originally posted by: Tindalos2013
a reply to: DBCowboy
Time to fight back and take the time to stop government taking our time.
We did that hundreds of years ago although to be fair it was a whole 11 days.
"‘Give us our eleven days!’ The English calendar riots of 1752.
The eleven days referred to here are the ‘lost’ 11 days of September 1752, skipped when Britain changed over from the Julian calendar to the
Gregorian calendar, bringing us into line with most of Europe.
The Gregorian calendar is today’s international calendar, named after the man who first introduced it in February 1582, Pope Gregory XIII.
Before 1752, Britain and her Empire followed the Julian calendar, first implemented by Julius Caesar in 46 B.C. However this calendar had an inbuilt
error of 1 day every 128 years, due to a miscalculation of the solar year by 11 minutes. This affected the date of Easter, traditionally observed on
March 21, as it began to move further away from the spring equinox with each passing year.
To get over this problem, the Gregorian calendar was introduced. This is a solar calendar, based on a 365-day year divided into 12 months. Each month
consists of either 30 or 31 days with one month, February, consisting of 28 days. A leap year every 4 years adds an extra day to February making it 29
First to adopt the new calendar in 1582 were France, Italy, Poland, Portugal and Spain. Turkey was the last country to officially switch to the new
system on January 1st, 1927.
The Calendar (New Style) Act 1750 introduced the Gregorian calendar to the British Empire, bringing Britain into line with most of Western Europe.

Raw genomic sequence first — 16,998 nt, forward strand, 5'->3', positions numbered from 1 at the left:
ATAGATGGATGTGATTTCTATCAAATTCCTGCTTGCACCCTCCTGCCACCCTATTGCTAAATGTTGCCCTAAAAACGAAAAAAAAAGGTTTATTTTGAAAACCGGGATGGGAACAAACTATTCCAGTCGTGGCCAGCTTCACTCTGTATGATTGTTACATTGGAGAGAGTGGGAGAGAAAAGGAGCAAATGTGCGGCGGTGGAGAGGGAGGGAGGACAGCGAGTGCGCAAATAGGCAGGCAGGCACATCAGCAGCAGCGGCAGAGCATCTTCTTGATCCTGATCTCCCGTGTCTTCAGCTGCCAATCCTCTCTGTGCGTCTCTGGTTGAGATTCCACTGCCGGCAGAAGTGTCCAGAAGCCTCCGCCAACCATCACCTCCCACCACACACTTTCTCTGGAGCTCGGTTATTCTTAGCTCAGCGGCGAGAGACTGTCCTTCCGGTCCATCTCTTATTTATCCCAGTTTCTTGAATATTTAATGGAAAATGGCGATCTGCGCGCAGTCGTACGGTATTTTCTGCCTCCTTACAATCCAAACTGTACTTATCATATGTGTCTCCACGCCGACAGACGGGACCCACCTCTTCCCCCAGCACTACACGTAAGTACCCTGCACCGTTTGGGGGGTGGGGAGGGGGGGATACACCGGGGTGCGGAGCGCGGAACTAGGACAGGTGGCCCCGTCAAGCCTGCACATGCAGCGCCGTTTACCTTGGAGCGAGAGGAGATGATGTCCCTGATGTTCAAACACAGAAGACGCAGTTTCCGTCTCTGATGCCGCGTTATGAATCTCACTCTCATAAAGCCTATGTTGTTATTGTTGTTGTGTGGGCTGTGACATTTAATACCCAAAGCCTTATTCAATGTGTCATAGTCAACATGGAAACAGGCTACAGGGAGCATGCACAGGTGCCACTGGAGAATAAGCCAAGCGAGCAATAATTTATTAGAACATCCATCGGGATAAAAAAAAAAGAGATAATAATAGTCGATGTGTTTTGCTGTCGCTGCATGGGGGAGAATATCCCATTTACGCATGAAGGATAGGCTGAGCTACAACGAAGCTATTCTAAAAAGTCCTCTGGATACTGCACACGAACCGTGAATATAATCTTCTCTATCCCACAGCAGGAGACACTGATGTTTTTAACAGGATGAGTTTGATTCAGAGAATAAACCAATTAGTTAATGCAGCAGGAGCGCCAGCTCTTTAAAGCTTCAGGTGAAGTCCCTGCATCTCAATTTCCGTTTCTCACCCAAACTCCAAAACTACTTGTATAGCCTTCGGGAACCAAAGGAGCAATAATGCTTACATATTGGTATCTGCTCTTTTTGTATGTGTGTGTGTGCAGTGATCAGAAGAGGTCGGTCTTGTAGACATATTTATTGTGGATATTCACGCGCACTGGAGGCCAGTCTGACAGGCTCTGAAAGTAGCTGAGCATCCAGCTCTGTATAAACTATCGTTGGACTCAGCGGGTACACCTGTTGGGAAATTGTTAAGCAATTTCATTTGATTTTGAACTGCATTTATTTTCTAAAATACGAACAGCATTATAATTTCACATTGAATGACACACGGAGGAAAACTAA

Its introduction was not straightforward. It meant that the year 1751 was a short year, lasting just 282 days from 25th March (New Year in the Julian
calendar) to 31st December. The year 1752 then began on 1 January.
There remained the problem of aligning the calendar in use in England with that in use in Europe. It was necessary to correct it by 11 days: the
‘lost days’. It was decided that Wednesday 2nd September 1752 would be followed by Thursday 14th September 1752.
Claims of civil unrest and rioters demanding “Give us our eleven days” may have arisen through a misinterpretation of a contemporary painting by
William Hogarth. His 1755 painting entitled: “An Election Entertainment” refers to the elections of 1754 and depicts a tavern dinner organised by
Whig candidates. A stolen Tory campaign banner with the slogan, “Give us our Eleven Days” can be seen lower right (on the black banner on the
floor under the seated gentleman’s foot). The Tories can be seen outside the window, demonstrating."